A Tesla Model 3 has been filmed driving directly into an overturned truck on a highway in Taiwan, with reports suggesting the driver was possibly relying on the electric carmaker's Autopilot system.
Security cameras captured footage of the crash on Taiwan’s National Highway 1, with video clearly showing the car driving directly into the stationary truck despite a brief and last-minute attempt to brake.
???Tesla Model 3 plows info overturned truck on highway. I’m sure the driver was paying complete attention to the road and wasn’t relying on autopilot because he was told the car could drive itself....$TSLAQ pic.twitter.com/cHjueqH0j4— Fred Lambert is never getting his Roadster ? (@jsin86524368) June 1, 2020
Taiwanese media outlet SETN.com reported the driver, a 53-year-old male, "confessed to the police that the auxiliary system was turned on at the time and the self-driving state was not adopted".
The online publication also reported that drink driving was not involved in the incident and that no one was harmed.
While it's unclear what the term "auxiliary system" is referring to, some outlets have speculated the driver was not paying adequate attention to the road and was instead relying on Tesla's Autopilot system to detect and respond to potential hazards.
While video footage indicates the vehicle did brake before hitting the truck, it's not yet known whether it was the driver or the Autopilot system applying the brakes.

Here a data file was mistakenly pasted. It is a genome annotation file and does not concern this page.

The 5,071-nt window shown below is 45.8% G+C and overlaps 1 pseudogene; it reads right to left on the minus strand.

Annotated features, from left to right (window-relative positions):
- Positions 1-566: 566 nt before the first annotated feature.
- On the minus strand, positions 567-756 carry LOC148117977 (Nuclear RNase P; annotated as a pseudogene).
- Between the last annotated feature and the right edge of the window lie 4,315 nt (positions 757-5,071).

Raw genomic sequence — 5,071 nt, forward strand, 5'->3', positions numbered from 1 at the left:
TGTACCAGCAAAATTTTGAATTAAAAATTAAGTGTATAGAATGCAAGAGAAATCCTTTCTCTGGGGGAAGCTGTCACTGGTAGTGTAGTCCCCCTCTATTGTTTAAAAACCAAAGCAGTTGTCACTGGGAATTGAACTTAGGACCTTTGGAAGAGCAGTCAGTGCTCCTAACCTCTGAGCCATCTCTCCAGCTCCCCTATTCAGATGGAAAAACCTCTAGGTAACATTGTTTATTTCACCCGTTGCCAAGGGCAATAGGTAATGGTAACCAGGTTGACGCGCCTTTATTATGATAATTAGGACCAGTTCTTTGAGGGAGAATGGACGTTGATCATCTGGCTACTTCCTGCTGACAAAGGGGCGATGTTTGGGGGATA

side better quality pic.twitter.com/9r3HpAdBzD— Fred Lambert is never getting his Roadster ? (@jsin86524368) June 1, 2020
Autopilot comes standard on all Tesla vehicles and is capable of steering, accelerating and braking automatically.
"Current Autopilot features require active driver supervision and do not make the vehicle autonomous," Tesla cautions on its official website.
As standard, Tesla vehicles also receive automatic emergency braking and forward and side collision warning.
The Twitter user who first shared the now-viral video posted ensuing tweets that suggested the car's airbags also failed to deploy in the accident.
All that and not a single airbag in the car appears to have gone off. That should be the bigger story here pic.twitter.com/ssi9339vOO— Fred Lambert is never getting his Roadster ? (@jsin86524368) June 1, 2020
However, other Twitter users suggested this may have occurred because the truck's crumpled trailer sufficiently decelerated the car and prevented damage to the passenger compartment, thus removing the need for airbags to deploy.
There have been incidents similar to this one involving Tesla vehicles in the past, most notably a May 2016 crash that resulted in the death of a 40-year-old man after his Model S vehicle collided with a white tractor-trailer crossing its path.
Follow-up investigations conducted by Tesla indicated that the Autopilot system, which utilises a system of cameras, failed to differentiate the large white truck from an overhead road sign.
Radar tunes out what looks like an overhead road sign to avoid false braking events— Elon Musk (@elonmusk) June 30, 2016
Tesla and its CEO, Elon Musk, are yet to comment on the incident. CarAdvice has reached out to Tesla Australia for comment on whether the incident involved an Autopilot failure.